Hug-a-farmer campaign defends beef sector

Tom and Danika Warnyca of Montmartre, Sask., are passionate supporters of the Canadian cattle industry.  |  Barbara Duckworth photo

A farm couple wants the industry to talk up the benefits of grazing for the environment and the healthy aspects of beef

REGINA — During the week of Canadian Western Agribition, a green and white banner caught the eye of many that passed. It announced: Eat beef. Hug a farmer. Save the planet. Repeat.

The concept comes from Tom and Danika Warnyca of Montmartre, Sask., who were inspired to praise their industry as they listened to activists criticize the cattle business for doing environmental harm and mistreating animals.

A nutritionist who fell in love with a cowboy, Danika said she took the time to learn about the beef industry and is becoming one of its defenders.

“We are under attack,” she said at the Warnyca family stall, where they were selling prospect steers to juniors and 4-H members.

She wants the Canadian industry to talk up the benefits of grazing for the environment and the healthy aspects of beef. She wants people to know cattle are humanely raised in an environment that preserves diversity and habitat.

“I am a firm believer in the good our national herd is doing with the grasslands, with cellular grazing, with the 68 percent of the wildlife that graze with them. That is our goal. People don’t understand,” she said.

Part of their campaign is to promote and sell their home-raised beef labelled 100 percent traditional.

“Canadian beef is the healthiest, most nutritious product there is on the face of the Earth. It has been raised responsibly from the beginning to the end. All we have done is refine it and decide what we think is important,” Tom said.

A former registered Polled Hereford breeder, he dispersed the herd nearly 20 years ago and kept commercial cattle. The beef program is focused on producing a different kind of beef using Angus-, Hereford- and Galloway-cross cattle.

“You have to be very disciplined when you are a seedstock producer. We are using our bloodlines and our individual herd bulls that are probably better than when we were seedstock producers,” he said.

His experience as a seedstock producer taught him the value of carefully selected bloodlines, record keeping and accountability.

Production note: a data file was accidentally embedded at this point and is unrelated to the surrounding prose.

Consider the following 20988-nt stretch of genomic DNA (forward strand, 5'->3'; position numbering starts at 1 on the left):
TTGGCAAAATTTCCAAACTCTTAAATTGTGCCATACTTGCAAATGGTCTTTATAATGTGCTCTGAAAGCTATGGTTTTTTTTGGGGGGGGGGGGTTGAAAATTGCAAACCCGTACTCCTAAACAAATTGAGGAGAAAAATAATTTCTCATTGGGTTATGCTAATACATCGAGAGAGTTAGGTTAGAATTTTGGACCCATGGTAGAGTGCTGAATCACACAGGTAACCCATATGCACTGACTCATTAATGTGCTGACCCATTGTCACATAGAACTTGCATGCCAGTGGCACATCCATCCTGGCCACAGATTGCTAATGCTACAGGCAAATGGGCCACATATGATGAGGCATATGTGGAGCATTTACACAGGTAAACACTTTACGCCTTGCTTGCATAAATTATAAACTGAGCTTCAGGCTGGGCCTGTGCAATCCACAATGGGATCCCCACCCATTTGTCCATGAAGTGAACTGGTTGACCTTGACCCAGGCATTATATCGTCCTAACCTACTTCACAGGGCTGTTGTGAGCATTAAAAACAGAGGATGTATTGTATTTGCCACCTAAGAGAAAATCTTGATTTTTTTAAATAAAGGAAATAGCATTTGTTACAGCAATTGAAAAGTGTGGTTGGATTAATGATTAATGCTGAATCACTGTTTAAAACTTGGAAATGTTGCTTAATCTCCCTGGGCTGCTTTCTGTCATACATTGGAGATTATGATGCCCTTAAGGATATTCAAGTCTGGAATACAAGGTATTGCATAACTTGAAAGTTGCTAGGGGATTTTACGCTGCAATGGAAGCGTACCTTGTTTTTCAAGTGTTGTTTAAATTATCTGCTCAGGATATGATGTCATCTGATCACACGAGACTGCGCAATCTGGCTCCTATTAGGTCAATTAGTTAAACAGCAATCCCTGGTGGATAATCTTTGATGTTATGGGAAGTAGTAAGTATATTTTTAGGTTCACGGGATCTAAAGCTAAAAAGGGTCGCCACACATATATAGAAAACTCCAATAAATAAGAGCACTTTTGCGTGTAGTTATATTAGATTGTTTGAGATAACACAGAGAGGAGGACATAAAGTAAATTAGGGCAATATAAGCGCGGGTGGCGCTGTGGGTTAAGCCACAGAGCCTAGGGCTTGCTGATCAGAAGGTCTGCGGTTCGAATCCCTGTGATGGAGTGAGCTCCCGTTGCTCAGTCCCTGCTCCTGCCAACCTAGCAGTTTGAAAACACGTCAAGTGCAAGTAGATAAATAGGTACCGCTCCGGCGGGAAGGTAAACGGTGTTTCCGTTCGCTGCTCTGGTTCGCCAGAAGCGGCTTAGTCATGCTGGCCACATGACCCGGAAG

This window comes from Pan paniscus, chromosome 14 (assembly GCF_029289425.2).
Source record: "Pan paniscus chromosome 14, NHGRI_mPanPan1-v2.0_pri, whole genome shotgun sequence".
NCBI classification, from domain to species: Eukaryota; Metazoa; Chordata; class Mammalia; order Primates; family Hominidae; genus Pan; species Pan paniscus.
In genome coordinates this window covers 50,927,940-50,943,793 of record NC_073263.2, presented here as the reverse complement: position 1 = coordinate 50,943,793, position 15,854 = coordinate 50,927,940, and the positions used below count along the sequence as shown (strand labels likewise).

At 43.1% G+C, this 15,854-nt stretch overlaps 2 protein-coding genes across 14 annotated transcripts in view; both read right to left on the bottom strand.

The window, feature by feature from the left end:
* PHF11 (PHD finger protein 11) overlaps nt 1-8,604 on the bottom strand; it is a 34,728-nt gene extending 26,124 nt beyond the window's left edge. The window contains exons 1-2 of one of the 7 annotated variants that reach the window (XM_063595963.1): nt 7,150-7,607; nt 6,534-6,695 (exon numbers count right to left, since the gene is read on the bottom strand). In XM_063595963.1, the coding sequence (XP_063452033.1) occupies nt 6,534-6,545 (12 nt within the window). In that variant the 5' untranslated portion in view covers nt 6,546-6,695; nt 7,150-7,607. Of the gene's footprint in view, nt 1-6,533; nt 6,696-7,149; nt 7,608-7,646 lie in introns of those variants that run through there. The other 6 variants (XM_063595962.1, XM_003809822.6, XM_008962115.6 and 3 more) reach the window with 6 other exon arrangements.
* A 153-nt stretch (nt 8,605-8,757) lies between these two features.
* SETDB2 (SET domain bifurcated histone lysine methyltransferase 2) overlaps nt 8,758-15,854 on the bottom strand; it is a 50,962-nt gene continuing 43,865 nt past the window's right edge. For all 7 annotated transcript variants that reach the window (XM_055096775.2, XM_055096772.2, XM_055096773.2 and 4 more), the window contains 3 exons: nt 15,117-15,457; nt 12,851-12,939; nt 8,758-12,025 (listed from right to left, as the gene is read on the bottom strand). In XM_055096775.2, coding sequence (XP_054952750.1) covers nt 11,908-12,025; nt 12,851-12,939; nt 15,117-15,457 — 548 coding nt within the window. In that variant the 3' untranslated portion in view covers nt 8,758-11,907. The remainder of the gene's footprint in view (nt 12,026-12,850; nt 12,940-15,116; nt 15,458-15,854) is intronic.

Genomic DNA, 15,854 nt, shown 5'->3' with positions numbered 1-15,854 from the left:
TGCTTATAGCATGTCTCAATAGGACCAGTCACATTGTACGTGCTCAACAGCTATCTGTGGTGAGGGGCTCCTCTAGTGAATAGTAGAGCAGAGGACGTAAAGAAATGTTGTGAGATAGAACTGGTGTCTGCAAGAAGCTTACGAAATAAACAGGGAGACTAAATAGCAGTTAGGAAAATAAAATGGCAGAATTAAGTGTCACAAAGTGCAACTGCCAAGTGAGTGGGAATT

The cattle live on pasture and are finished on home grown peas and oats. The beef is processed at a provincial plant, although they would like to find a federally inspected facility so they could sell the beef nationally and spread their sustainability message.

Tom wants sturdy, functional cattle that produce finely textured, tasty beef.

They had the meat tested so they can add a nutrition panel to show protein percentages, cholesterol and fat levels including a percentage of omega 3 and 6 fatty acids.

The beef program starts with Tom selecting the best genetics he can find.

The Galloway base started in 2010 with a bull purchased from retiring breeder Robert Ballintine. They bought an older herd sire named Diamond B Mozart 16M and were able to produce a line of the Scottish cattle.

They maintain control on care and production from start to finish to maintain the British base.

British cattle were raised for beef production whereas many of the European Continental breeds were dual or triple purpose. Many were used as draft animals and they evolved in a different direction from the traditional British beef types.

The Galloway are hardy, sound cattle and moderate sized. Because of the longer hair coat they do not need a thick layer of outer fat for warmth and energy.

The cattle destined for processing are usually about a quarter Galloway. The carcasses are bit smaller than commodity beef but they marble well and have less outer fat.

Keen to meet their customers, they ran an in-store survey and offered taste testing where they sold their beef. Those interviewed said their top consideration in buying beef was taste, followed by humane treatment of the animals, nutritional profile, cost and the environmental impact.

Besides offering succulent beef, they have designed their program with complete traceability so they can tell customers which animals produced the beef.

“People want to know where their food is coming from and they want to know how it was treated,” Danika said.

Tom added: “There is a shift more toward that. If more people know about these fake meat products that are coming out and learn how unhealthy they are, if we can offer them an alternative that is reasonable and makes sense and is nutritious and checks all the boxes, I think they will pay for it.”

About the author


Stories from our other publications